I have a system of equations which can be written in matrix form as \begin{align} \mathbf{A}\mathbf{x} = \mathbf{0},\label{eq:system}\tag{1} \end{align} where $\mathbf{A}$ is invertible and has size $N \times N$, and the values of some of the entries of $\mathbf{x}$ (let's call them $x_i$) have to satisfy \begin{align} x_i = x_j - c_iy_i - d,\label{eq:constraint}\tag{2} \end{align} where $x_j$ is some other entry of $\mathbf{x}$. Also, $y_i\in\mathbf{y}$ which is another vector of length $M < N$, and is known. (in reality it is unknown, and I have to add in another set of equations, but I'm simplifying the situation here). Equation (\ref{eq:constraint}) can be written in matrix form as \begin{align} \mathbf{P}_i\mathbf{x} = \mathbf{P}_j\mathbf{x} - \mathbf{C}\mathbf{y} - \mathbf{d},\label{eq:matconstraint}\tag{3} \end{align} where $\mathbf{P}_i$ "selects" the $x_i$ entries of $\mathbf{x}$, $\mathbf{P}_j$ "selects" the $x_j$ entries of $\mathbf{x}$, and $\mathbf{C}$ "selects" the $y_i$ entries of $\mathbf{y}$. Assuming there are $M < N$ such constraints, then the size of $\mathbf{P}_i$ and $\mathbf{P}_j$ is $M \times N$, the size of $\mathbf{C}$ is $M \times M$, and $\mathbf{d}$ has length $M$, as does $\mathbf{y}$.

The goal is to solve (\ref{eq:system}) subject to (\ref{eq:matconstraint}). In particular, I want to end up with one linear system of equations, solvable with standard linear techniques, e.g. LU factorization, GMRES.

My Approach

To satisfy the constraints, I decided to delete the columns of (\ref{eq:system}) which correspond to $x_i$, and correspondingly delete those $x_i$ from $\mathbf{x}$. I plan to do this using an "incidence" matrix $\mathbf{Q}$ with ones and zeros, to get \begin{align} \mathbf{A}\mathbf{Q}^T\mathbf{Q}\mathbf{x}, \end{align} where $^T$ means transpose. Now I need to to add in the contributions of my "known" $x_i$, which I can do as \begin{align} \mathbf{A}\mathbf{Q}^T\mathbf{Q}\mathbf{x} + \mathbf{A}\mathbf{P}_i\mathbf{x} = \mathbf{0}, \end{align} where $\mathbf{P}_i$ "selects" the $x_i$ entries of $\mathbf{x}$. Finally, subbing in (\ref{eq:matconstraint}), I can write \begin{align} \mathbf{A}\mathbf{Q}^T\mathbf{Q}\mathbf{x} + \mathbf{A}\mathbf{P}_i\left(\mathbf{P}_j\mathbf{x} - \mathbf{C}\mathbf{y} - \mathbf{d}\right) = \mathbf{0}.\label{eq:final}\tag{4} \end{align}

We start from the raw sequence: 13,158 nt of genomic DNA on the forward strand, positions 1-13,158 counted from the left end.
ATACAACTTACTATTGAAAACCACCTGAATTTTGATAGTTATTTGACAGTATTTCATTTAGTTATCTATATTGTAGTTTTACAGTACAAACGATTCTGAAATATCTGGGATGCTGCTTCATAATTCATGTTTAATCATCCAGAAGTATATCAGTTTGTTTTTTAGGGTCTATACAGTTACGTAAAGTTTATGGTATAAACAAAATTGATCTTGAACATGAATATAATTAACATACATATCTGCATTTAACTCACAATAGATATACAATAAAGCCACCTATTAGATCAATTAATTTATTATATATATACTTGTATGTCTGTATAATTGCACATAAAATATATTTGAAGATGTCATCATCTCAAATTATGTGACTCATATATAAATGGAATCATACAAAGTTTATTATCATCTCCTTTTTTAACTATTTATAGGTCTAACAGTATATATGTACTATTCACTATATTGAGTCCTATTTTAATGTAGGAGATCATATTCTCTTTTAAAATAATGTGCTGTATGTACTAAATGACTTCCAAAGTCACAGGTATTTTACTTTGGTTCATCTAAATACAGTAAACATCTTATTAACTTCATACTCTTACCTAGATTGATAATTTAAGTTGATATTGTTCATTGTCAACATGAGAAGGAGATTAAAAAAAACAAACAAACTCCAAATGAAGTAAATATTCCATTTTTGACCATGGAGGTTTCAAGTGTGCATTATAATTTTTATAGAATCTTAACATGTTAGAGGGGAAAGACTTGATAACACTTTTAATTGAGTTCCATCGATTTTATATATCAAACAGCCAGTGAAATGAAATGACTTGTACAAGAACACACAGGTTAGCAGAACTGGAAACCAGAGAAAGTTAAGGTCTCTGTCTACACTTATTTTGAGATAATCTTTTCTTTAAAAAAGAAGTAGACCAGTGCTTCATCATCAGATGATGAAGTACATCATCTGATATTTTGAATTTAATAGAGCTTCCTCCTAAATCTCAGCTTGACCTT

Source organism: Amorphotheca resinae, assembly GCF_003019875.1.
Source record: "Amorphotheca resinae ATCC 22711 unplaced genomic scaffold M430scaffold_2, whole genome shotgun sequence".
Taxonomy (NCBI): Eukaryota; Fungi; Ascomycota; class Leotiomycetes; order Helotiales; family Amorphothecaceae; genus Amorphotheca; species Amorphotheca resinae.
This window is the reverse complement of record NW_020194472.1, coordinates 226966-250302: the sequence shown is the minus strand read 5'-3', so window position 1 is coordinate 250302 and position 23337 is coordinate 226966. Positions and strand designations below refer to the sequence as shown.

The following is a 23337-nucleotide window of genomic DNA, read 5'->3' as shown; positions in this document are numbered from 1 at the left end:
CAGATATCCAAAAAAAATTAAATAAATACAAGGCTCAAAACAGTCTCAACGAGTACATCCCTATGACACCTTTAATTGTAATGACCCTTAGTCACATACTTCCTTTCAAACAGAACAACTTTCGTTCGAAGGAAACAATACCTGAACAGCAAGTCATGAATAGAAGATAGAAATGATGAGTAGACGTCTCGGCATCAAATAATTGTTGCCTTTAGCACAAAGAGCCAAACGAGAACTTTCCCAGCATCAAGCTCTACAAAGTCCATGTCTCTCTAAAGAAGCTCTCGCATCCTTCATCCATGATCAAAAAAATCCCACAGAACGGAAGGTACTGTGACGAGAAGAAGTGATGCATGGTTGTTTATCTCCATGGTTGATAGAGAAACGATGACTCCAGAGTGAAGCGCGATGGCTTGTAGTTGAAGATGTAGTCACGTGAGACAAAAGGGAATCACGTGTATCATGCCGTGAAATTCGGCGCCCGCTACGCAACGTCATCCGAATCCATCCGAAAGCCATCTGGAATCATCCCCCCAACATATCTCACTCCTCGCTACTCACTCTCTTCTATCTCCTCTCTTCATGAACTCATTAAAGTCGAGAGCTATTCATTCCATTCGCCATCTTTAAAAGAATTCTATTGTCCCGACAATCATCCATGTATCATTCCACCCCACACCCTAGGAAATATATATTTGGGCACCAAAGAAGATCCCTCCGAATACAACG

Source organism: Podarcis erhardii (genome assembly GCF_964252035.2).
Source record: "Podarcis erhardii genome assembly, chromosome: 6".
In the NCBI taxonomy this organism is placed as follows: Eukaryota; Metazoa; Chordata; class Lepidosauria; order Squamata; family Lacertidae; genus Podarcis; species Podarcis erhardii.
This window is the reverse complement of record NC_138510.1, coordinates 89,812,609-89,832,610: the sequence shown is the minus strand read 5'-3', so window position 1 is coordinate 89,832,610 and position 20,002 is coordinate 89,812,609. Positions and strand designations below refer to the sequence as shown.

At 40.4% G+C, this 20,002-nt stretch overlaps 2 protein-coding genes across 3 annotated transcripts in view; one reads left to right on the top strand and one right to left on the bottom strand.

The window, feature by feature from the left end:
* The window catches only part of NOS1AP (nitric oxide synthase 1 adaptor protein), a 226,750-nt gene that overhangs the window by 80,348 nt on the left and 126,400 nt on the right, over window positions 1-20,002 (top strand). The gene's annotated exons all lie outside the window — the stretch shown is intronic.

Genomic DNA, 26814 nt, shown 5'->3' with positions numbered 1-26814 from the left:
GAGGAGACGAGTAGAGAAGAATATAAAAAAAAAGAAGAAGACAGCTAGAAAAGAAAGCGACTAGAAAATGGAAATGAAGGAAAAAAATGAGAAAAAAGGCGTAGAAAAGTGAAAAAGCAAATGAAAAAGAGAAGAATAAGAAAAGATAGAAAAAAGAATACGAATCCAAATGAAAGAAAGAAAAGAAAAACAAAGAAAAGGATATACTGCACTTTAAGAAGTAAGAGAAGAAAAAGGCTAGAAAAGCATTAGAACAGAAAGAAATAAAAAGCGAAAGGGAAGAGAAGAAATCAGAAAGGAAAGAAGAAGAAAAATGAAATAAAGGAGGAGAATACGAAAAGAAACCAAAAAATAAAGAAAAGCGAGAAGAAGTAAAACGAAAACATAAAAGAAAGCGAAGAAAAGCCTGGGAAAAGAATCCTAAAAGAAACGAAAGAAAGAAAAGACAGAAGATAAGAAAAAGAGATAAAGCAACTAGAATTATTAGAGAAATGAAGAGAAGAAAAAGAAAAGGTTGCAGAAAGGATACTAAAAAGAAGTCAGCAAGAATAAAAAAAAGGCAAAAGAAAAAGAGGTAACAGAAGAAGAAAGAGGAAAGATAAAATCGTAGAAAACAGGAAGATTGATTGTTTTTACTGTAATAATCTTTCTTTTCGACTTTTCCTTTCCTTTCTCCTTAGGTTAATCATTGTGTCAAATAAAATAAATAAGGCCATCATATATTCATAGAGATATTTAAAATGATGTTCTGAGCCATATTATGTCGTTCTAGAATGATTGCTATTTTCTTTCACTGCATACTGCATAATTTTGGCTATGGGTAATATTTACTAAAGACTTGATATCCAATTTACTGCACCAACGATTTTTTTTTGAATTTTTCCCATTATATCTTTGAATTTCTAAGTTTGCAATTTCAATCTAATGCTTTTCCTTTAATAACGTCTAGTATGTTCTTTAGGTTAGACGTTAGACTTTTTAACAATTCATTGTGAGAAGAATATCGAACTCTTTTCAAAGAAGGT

• Is (\ref{eq:final}) the correct requisite linear system that I must solve? I may have made some silly indexing mistakes in the above, but are the concepts correct?
  • Will the resulting system (\ref{eq:final}) be invertible, given $\mathbf{A}$ is invertible? Alternatively, are there any conditions which guarantee that (\ref{eq:final}) is uniquely solvable?
  • Is my approach a "standard" approach for how one would solve such a problem? I have found that some similar problems require least squares solvers or some kind of optimization (e.g. this and this), but am I correct in assuming that those aren't needed here, and a linear solver is enough? I don't fully understand when and why one would pick an optimization routine over the above approach. In particular, this question seems similar to mine, but apparently there the answer is to simply invert the original system, and the boundary conditions are ignored, according to the only answer. The right-hand side in that question is not zero though - is that the key difference?

Thank you!


1 Answer 1

  1. Add a row to $x$, $x_{n+1}$; add a row to $A$ that looks like $\pmatrix{0&0&\dots&0}$. Add a "1" at the bottom of the $0$ vector on the right-hand side. You now have the same system, except you have $x_{n+1} = 1$.

  2. Rewrite this equation: \begin{align} x_i = x_j - c_iy_i - d, \end{align} as \begin{align} 1 \cdot x_i - 1 \cdot x_k + d \cdot x_{n+1} = c_iy_i \end{align} and define $z_i =c_i y_i$ to get rid of an extraneous variable.

Now let $h$ be a vector with $+1$ in the $i$th slot, a $-1$ in the $j$th slot, and $d$ in the $n+1$th slot, and zeroes everywhere else. You can append the vector $h$ to the bottom of $A$, and append $z_i$ to the bottom of the right-hand side. Do this once for each relation of the form you've written above.

Now $A$ has more rows than columns, so you can't just invert it. But that's OK, because in general there won't be any solutions to your enlarged system.

Indeed, there's generally only one solution to the initial system. Because $$ Ax = 0 $$ and $A$ is invertible, we have $$ A^{-1}Ax = A^{-1} 0 \\ Ix = A^{-1}0 \\ x = 0 $$ So...if you start constraining the $x_i$ entries to be nonzero, you're going to get no solutions.

  • $\begingroup$ Thanks. Given that my system of equations and constraints resulted from discretization of some underlying physics model, is it fair to say that there's something wrong in the way I set up the system to begin with? $\endgroup$
    – josh_eime
    Nov 19, 2020 at 1:48
  • 1
    $\begingroup$ Well...I suppose it's possible to discretize a physical system in such a way that there are no solutions to the discretized system while there are solutions to the original system. For instance, if you discretize a ball attached to a wall by a spring ($x(0) = 1; x'(0) = 0; x(1) = 1; x'(1) = 1; x''(t) = -kx(t)$) with a two-point discretization, and try to find $k$, you're going to fail, because the discretized second derivative will be $0$. But that's really an extreme case. I would guess, along with you, that your original modeling or discretization is probably wrong. Try a simple case first? $\endgroup$ Nov 19, 2020 at 2:07

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